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Indian Society’s Treatment Of The Elderly Requires More Compassion And Inclusivity

Old age still has a lot to contribute and receive. Our perceptions towards the elderly need to change as a society.


Old age still has a lot to offer. Our perceptions towards the elderly need to change as a society.

When we watch 91-year-old American Linguist Noam Chomsky speak so clearly and vehemently on contemporary topics, we wonder, what does ageing really mean?

Nevertheless, our systems unanimously mark a certain age for retirement from all public engagements and treat them as senior citizens. Then onwards, the public perception drastically changes and we start shelving their existence mostly, until and unless they voluntarily decide to remain relevant.

Opportunities for the elderly are scarce in poorer countries

In general, we don’t have enough mechanisms to keep them engaged in public life. The advanced countries might differ in their treatment of elderly with better social security and opportunities in public spaces.

However, in highly populated and poor countries, the elderly have to withdraw from their employment to make way for the unemployed youths.

Moreover, post- retirement job opportunities are very rare for them due to scarcity of job supply and also due to general perception that elderly people are mentally and physically unfit for rigorous work.

We need to engage senior citizens in public spheres

As the recent Lancet study indicates that world population will decline and the number of the elderly will rise by 2100, it is important to initiate civic measures to engage the senior citizens in public spheres.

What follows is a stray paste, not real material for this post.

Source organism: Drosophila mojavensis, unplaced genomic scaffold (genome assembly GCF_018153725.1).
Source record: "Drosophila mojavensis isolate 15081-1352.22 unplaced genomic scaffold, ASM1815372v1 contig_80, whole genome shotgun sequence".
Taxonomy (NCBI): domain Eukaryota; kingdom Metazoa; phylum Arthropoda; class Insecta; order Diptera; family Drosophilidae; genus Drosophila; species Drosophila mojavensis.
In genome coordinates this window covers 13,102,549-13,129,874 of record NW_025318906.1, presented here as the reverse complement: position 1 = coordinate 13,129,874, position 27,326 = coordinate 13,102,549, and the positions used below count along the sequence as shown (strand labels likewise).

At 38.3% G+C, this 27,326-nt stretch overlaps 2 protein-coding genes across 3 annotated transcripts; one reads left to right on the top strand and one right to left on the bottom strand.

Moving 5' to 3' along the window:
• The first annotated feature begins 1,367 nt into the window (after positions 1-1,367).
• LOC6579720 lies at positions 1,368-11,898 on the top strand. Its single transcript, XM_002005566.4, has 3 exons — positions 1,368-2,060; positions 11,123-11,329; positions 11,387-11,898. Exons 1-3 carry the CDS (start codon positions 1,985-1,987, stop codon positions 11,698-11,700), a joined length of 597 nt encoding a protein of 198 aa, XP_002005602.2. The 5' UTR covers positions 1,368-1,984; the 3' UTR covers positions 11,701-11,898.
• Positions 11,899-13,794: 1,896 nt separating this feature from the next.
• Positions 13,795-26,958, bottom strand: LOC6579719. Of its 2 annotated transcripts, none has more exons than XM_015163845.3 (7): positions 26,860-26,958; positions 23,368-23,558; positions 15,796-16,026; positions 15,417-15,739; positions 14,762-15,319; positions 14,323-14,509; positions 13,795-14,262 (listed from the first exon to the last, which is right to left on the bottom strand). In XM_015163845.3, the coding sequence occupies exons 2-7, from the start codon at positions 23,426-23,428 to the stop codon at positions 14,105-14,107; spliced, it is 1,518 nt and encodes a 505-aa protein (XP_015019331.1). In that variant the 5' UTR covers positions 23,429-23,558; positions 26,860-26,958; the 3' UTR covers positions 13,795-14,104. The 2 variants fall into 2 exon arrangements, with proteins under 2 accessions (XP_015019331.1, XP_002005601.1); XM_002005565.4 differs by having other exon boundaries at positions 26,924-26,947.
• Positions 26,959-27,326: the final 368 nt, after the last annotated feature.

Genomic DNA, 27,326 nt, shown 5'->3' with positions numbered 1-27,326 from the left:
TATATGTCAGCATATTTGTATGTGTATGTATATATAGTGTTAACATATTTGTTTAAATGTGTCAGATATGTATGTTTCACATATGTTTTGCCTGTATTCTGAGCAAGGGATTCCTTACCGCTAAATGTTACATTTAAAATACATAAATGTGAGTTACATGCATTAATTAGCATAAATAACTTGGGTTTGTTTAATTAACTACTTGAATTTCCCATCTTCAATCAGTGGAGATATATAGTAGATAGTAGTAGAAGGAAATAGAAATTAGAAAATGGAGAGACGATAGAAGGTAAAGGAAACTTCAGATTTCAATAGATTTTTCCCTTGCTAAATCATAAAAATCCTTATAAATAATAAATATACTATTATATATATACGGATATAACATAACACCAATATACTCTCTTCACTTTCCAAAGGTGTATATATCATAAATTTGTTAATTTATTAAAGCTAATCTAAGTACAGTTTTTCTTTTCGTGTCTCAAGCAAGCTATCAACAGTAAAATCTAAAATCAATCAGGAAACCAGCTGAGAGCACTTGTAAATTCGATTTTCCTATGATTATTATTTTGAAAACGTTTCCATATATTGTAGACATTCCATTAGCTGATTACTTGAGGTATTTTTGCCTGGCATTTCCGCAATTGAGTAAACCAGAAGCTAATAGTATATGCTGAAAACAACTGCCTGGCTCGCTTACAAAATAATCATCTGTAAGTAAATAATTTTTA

Additionally, the society needs to be empathetic enough to understand the problems faced by them. After all, we will all be there one day.

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Perceptions need to change towards the elderly

If we analyse the issues faced by the senior citizens in general, there needs to be a major overhauling in the general perception of them.

Firstly, due to high expectations about life and family responsibilities at youth, one forgets to pay attention to one’s own inner desires. So, retired life needs to be looked at as time for fulfilling those cherished but broken dreams.

However, society in general and family in particular are insensitive to these unattended aspirations of the elderly.

The second most important fear of the senior citizens is that of approaching death. Failing health and age-related ailments take a heavy toll on their confidence and will power to live.

So, they need to be kept engaged in light physical and mental activities to check negativity.

Most importantly, senior citizens often lead a powerless and lonely life. So, this is the time for a true companionship. When you have money, power and youthful charm, you attract plenty of companions. But then, you can still manage without any.

However, the aged need someone to talk to, especially for emotional support in the absence of busy children and also to hold on, when they start losing their peers to death.

So, we need to encourage them to live with a companion or peer groups.

Finally, there is a need of urgent public policies to engage the senior citizens in creativity and spaces in public to avoid constantly thinking about impending death.

Because, everyone deserves a memorable and self-fulfilling last innings in life.

Featured Image Credit: Photo by Pranav Kumar Jain on Unsplash

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About the Author

Jyothi S

Dr. Jyothi, Assistant Professor of English, Tumkur University. Has been a teacher of English and also soft skills trainer, with special interest in writing poems, articles, short stories and translation both in Kannada and English. read more...

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